So shouldn't we fear accidents at Nuclear Power Stations?
Chernobyl & Fukushima are at best Generation II reactors. They came online in the 70s and at the time Generation II reactors were the best available technology. However, as evident from the difficulties in containing the accident at Fukushima, the problem with Gen II reactors is that in case of malfunction, safety systems or containment protocols have to be actively engaged with electrical or mechanical operation of these safety system. With Gen III+ systems and in Gen IV systems (theoretical, not available now, maybe by 2030), safety features are passive. That means, in case of a malfunction or accident, the reactor will shut-down without the need for active intervention by the staff. It's like the "Dead man's brake" on the old locomotive. If the train engineer dies or is otherwise unconscious, the train will stop by itself. This prevents runaway trains.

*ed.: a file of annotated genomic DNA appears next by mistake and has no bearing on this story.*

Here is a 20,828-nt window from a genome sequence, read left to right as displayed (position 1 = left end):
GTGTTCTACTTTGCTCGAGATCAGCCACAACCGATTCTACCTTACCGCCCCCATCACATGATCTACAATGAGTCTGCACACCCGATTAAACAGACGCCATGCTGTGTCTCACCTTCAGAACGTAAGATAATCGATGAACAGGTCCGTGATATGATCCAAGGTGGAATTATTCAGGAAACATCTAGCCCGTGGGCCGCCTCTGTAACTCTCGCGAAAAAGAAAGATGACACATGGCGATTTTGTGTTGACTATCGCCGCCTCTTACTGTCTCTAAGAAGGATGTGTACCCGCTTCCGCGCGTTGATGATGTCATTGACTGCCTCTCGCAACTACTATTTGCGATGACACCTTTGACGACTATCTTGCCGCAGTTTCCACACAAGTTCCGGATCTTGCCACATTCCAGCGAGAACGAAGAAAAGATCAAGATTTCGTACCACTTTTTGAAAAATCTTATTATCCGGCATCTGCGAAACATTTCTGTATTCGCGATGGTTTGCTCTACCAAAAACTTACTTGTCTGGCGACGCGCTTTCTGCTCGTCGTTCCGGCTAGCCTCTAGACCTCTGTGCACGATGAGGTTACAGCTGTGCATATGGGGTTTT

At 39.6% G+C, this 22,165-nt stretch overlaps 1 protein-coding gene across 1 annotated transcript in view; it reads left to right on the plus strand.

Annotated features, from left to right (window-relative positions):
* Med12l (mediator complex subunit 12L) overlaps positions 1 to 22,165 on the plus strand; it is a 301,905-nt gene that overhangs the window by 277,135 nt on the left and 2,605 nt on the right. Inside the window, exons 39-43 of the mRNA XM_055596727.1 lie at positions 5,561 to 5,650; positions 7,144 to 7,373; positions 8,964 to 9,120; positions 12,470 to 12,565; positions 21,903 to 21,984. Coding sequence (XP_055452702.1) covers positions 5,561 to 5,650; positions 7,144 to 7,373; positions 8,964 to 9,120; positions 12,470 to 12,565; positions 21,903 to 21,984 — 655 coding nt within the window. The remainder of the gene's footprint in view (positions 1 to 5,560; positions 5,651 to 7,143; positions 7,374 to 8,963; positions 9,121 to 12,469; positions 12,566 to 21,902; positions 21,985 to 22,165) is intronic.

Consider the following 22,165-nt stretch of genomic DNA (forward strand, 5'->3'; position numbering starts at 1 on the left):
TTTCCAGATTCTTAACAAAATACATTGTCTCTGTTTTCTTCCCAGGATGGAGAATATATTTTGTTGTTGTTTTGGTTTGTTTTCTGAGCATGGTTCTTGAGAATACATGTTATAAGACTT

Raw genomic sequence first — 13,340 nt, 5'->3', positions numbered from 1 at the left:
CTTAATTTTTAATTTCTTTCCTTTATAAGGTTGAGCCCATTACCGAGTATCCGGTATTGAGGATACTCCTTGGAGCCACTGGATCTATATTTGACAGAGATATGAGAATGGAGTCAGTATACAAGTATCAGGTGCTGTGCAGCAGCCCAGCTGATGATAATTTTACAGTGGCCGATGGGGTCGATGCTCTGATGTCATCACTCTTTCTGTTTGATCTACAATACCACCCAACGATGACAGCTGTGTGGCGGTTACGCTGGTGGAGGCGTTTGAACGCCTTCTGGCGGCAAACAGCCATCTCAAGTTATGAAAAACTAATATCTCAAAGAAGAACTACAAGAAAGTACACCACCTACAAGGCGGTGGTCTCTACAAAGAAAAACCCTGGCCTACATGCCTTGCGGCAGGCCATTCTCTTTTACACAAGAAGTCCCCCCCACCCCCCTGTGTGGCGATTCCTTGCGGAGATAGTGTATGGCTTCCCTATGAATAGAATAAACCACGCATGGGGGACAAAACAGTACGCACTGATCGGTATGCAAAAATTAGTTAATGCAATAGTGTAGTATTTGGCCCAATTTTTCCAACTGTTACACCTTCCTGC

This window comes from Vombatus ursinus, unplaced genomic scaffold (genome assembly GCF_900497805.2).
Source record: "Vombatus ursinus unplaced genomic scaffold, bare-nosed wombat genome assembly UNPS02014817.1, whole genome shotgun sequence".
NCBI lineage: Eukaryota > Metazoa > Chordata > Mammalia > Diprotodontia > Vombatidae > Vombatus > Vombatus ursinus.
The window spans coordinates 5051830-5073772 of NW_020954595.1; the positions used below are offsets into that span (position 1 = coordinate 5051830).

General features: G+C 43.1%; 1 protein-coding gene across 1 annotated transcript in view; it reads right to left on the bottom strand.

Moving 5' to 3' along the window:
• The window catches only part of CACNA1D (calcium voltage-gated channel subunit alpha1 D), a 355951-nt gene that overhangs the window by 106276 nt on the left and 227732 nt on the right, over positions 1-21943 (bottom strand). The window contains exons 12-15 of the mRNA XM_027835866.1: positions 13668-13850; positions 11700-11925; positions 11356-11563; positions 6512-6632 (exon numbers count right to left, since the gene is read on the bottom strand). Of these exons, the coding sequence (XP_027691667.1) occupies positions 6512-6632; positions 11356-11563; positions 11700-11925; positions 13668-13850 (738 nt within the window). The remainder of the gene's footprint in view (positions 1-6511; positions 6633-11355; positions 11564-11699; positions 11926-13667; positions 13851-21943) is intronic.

Okay, so just because it is safer, doesn't mean that we should go nuclear, does it? What about all the new energy sources being discovered - clean coal, shale oil, and gas. And not to mention wind and solar energy.
Yes. Let's not mention Wind and Solar energy. They are unlikely to be major sources of power.
As for "clean coal", it is really not that clean. Unless there is a proven method to sequester most if not all of the CO2.
Shale oil? Gas? They are cheaper (than nuclear) and the new discoveries will buy us some time as we move towards a more permanent solution. It will mean a few more decades of cheap energy, but these are not renewable and inexhaustible energy sources. They will run out. And until then they will also add to the CO2 pollution and continue to aggravate the environmental/climate change situation. For the mid to long-term, Nuclear Power will have to step in but it takes time to build nuclear power plants - 10 years or more. And the nuclear power plants that Singapore wants (Gen IV reactors), are 20 years away.